Keyboard lessons typically don’t focus on teaching students how to use the sustain pedal. (Pianos have two to three pedals, and the sustain pedal is the one on the far right). Proper piano lessons teach students how much pressure to apply to the sustain pedal, what the effect will be, and how this affects tone production. Keyboard lessons don’t teach any of this.
4. The Technology May Be Distracting
Students having keyboard lessons (particularly younger children) may become easily distracted by all the bells and whistles on the electronic keyboard, as well as by the type of popular and fun music they are learning to play.
Basic keyboard lessons will only teach students a limited repertoire of popular music without any solid music theory behind the instruction. You may wonder, then, whether professional piano lessons can be taken effectively on an electronic keyboard. Yes they can.
Keyboards Are Perfect Instruments for Beginners
Many parents keen for their children to learn piano wonder whether they should start their child out learning piano on a good-quality electronic keyboard or digital piano. Here are a few things to keep in mind:
- One benefit of these instruments is size: Younger children may find it easier to start on a smaller, more portable electronic keyboard.
- Instructors can successfully teach piano lessons on even a smaller 61-key electronic keyboard, as long as they follow fundamental music theory and teaching principles.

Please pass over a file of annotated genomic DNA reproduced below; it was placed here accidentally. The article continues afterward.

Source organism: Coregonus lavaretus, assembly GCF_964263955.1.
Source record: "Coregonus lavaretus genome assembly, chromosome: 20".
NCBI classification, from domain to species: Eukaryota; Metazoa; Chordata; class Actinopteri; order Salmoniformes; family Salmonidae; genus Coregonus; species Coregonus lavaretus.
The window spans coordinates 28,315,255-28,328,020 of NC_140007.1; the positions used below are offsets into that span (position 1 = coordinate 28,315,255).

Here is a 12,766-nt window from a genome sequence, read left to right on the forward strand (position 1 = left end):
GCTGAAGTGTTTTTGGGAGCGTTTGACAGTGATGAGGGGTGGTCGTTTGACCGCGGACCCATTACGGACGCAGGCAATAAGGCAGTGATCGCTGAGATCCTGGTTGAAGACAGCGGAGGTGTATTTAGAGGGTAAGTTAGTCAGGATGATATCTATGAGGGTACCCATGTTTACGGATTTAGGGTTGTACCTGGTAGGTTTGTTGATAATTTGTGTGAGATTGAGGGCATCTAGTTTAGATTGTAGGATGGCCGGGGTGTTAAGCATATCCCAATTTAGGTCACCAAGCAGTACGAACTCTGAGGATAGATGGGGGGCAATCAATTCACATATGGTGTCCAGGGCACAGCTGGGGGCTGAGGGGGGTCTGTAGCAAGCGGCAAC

- A smaller, more portable instrument can seem easier to manage for smaller fingers and will still translate to the musical experience of playing a full-size piano.
Parents who are excited to see their child improve might want to jump in and buy a full-sized piano, and that’s fine too. The learning fundamentals are the same regardless of the instrument you choose. We love teaching piano lessons in maryland to students of all ages, and we always suggest having something to practice with at home.
The Best of Both Worlds
Electronic keyboards offer a few additional advantages: For one, they never get out of tune, unlike a piano, which requires regular tuning and maintenance. Keyboards can also play backing tracks, which can help the student learn to play in time with the music. You can also attach them to a computer to record their progress, or even download cool piano apps.
Learning on an upright acoustic piano, on the other hand, may teach your child better posture when playing. A good music teacher should be ensuring correct posture, though, regardless of the instrument. Developing excellent playing posture and taking regular breaks and stretches will make your learning experience much more rewarding.
The bottom line, then, is that it’s important to choose piano lessons for a new student, but there’s no wrong decision on which instrument to choose for those lessons. Parents who want to get their child started learning piano but don’t have the space or funds for a full-sized upright should feel secure in going with a digital keyboard. Those who might already have a piano, though, don’t need to overthink things; your student is lucky to have the perfect instrument for any beginner.
Enroll Your Student in Piano Lessons Today
Contact Sloan School of Music in Hagerstown, Maryland, today to talk to an expert about your musical education. Our skilled staff can give you specialist advice so you can make an educated choice about introducing your child to piano. Visit our state-of-the-art facility to pick out an instrument, take lessons, or enjoy performances from a wide range of skilled musicians and teachers.